This is sometimes known as statistical tolerancing, to identify the distribution of a function of some random variable, or a set of random variables.
Monte Carlo simulation is indeed one way you can solve the problem, at least approximately so. Thus, just evaluate the function Q at all of those sets of values, then plot a histogram, etc.
There are other methods you can use to compute or approximate the distribution of Q. One can use Taylor series approximations, or even Taguchi methods. (I wrote several papers on the topic of modified Taguchi methods for this exact purpose. Find one of them here in Technometrics .)
A problem is that it is often true that if your function Q is nonlinear, that no common distribution exists to describe the distribution of Q. In those cases, you might use a member of the Pearson or Johnson families of distributions to yield an approximate distribution.
Edit: I pointed out some ideas in my comment below. So lets look at what happens for a simple nonlinear function. How about Q(x) = x^2?
Really, how simple can you get, and still be nonlinear?
Now, suppose that x is normally distributed, with mean 0 and variance 1. I think that anyone will see, even without any computation that Q(x) cannot look normally distributed, since Q(x) can NEVER take on negative values. It turns out that in this case, Q(X) will have a simple distribution, a Chi-squared random variable, with one degree of freedom.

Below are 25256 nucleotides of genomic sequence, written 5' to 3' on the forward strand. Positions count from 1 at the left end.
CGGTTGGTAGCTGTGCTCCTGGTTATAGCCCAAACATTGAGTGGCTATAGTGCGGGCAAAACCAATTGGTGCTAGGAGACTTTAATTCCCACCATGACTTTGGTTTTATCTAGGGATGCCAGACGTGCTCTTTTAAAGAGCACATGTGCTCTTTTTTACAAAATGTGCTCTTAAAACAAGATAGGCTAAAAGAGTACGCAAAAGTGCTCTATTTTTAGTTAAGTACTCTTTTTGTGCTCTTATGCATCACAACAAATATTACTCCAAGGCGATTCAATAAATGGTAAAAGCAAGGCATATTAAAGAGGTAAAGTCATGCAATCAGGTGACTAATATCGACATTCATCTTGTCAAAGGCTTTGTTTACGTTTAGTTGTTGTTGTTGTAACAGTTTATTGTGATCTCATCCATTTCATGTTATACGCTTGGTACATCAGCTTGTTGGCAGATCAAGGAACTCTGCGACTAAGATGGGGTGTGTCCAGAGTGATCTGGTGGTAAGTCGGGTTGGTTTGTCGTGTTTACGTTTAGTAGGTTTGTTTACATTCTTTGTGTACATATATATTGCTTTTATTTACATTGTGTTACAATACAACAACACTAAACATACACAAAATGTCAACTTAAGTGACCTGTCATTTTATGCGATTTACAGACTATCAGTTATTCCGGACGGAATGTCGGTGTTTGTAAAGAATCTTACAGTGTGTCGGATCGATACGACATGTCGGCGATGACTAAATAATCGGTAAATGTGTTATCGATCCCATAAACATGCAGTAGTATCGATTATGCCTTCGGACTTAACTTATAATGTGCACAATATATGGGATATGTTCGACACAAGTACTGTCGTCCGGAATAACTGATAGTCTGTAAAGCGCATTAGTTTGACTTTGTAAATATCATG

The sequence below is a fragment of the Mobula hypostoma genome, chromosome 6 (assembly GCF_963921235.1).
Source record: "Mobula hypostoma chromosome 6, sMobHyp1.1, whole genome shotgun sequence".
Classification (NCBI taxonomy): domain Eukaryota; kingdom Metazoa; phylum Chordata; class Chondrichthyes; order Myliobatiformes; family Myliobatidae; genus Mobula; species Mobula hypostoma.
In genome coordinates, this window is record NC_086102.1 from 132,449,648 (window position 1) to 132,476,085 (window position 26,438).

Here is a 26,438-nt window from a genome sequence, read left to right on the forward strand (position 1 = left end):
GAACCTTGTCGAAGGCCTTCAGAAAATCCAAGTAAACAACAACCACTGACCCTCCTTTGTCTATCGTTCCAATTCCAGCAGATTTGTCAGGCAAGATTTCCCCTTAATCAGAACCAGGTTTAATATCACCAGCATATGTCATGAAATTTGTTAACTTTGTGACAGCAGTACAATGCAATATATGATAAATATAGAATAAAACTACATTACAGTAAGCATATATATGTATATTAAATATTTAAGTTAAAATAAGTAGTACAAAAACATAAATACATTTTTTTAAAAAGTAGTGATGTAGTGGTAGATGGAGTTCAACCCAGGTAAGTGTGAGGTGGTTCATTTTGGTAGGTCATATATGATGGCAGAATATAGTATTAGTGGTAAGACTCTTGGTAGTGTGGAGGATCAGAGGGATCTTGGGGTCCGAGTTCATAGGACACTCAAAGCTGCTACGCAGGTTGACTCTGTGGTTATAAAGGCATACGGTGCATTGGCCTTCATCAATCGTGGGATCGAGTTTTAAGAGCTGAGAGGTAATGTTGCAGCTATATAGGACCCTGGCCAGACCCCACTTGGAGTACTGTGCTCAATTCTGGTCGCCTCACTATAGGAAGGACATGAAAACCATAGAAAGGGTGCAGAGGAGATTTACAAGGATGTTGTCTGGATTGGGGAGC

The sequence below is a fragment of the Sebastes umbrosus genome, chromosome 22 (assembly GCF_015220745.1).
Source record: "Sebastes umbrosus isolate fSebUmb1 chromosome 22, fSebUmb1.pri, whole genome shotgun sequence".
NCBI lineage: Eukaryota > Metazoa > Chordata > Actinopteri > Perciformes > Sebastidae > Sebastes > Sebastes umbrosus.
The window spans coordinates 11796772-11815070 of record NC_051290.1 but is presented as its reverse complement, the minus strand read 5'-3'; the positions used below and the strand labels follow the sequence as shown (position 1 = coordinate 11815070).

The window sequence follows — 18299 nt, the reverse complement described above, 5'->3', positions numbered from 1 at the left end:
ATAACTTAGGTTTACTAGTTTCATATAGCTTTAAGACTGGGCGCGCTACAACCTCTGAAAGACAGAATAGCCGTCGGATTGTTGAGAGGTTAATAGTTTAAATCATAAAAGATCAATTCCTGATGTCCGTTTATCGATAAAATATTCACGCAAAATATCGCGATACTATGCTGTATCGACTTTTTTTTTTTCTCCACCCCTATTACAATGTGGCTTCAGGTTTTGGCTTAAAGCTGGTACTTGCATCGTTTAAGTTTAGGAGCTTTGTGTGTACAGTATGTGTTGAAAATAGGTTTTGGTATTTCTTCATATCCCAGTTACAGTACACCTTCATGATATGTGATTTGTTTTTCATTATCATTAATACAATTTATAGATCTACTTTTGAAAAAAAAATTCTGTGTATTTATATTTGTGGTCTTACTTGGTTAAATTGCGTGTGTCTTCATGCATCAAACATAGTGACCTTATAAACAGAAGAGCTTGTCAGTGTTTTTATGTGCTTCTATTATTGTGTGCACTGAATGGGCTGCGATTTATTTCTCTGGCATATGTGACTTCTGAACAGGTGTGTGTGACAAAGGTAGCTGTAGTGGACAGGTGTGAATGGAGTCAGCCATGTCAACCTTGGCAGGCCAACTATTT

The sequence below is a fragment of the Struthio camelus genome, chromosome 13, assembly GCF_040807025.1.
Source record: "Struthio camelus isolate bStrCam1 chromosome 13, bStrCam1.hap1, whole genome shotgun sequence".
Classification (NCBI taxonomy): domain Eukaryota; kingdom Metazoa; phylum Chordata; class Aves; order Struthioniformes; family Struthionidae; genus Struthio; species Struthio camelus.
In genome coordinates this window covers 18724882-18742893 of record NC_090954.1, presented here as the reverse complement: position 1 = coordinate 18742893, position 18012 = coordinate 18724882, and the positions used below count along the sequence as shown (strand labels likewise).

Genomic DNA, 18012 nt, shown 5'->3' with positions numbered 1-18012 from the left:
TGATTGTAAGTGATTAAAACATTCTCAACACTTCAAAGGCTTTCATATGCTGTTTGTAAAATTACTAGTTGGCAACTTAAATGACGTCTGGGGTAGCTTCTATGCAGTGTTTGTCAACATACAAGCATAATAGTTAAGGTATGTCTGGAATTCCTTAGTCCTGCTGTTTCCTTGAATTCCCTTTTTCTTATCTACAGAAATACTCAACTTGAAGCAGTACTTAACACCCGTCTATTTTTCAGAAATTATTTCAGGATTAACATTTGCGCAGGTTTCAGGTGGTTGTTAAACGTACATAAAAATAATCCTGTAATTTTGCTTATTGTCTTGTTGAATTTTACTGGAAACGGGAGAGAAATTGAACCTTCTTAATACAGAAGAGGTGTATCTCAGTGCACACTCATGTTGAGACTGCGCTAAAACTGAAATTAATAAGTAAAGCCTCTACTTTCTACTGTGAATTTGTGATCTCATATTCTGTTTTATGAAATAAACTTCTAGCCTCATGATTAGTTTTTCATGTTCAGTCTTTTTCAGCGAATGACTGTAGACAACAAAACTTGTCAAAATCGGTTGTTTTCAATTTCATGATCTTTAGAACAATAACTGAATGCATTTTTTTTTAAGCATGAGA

Sometimes you get lucky. As you can see though, this distribution looks quite non-normmally distributed. The reason is Q(x) has the property that around zero, we cannot simply truncate the Taylor series of x^2 to only the linear term and below. That quadratic terms is hugely significant.
We can try to convince ourselves that I got the distribution right by a simple Monte Carlo simulation.
Yep. Looks close enough for government work to me.
But suppose we changed x slightly? Suppose that x was normally distributed, with mean 100, and variance 1? In fact, the true distribution here should be a non-central chi-square, but I'm feeling too lazy to generate that one. A Monte Carlo simulation will suffice.
hist(Q(100 + randn(100000,1)),100)
Locally, it turns out that the Taylor series of Q(x), expanded around the mean of x (i.e., x==100), is now pretty well approximated by a linear polynomial, so dropping the quadratic term does not hurt us too much. That is, we can write
Q(u + 100) = 10000 + 200*u + u^2
Thus, for moderately small values of u, we can truncate the polynomial to ignore the u^2 term. Q is indeed sufficiently locally linear out there when u is a Normal random variable with mean zero and variance 1. (Then u+100 will clearly have mean 100 and variance 1.)
There is much more we can do with the techniques of statistical tolerancing. I've just brushed the surface here. The multidimensional case, where Q is a function of several random variables is really no more complicated.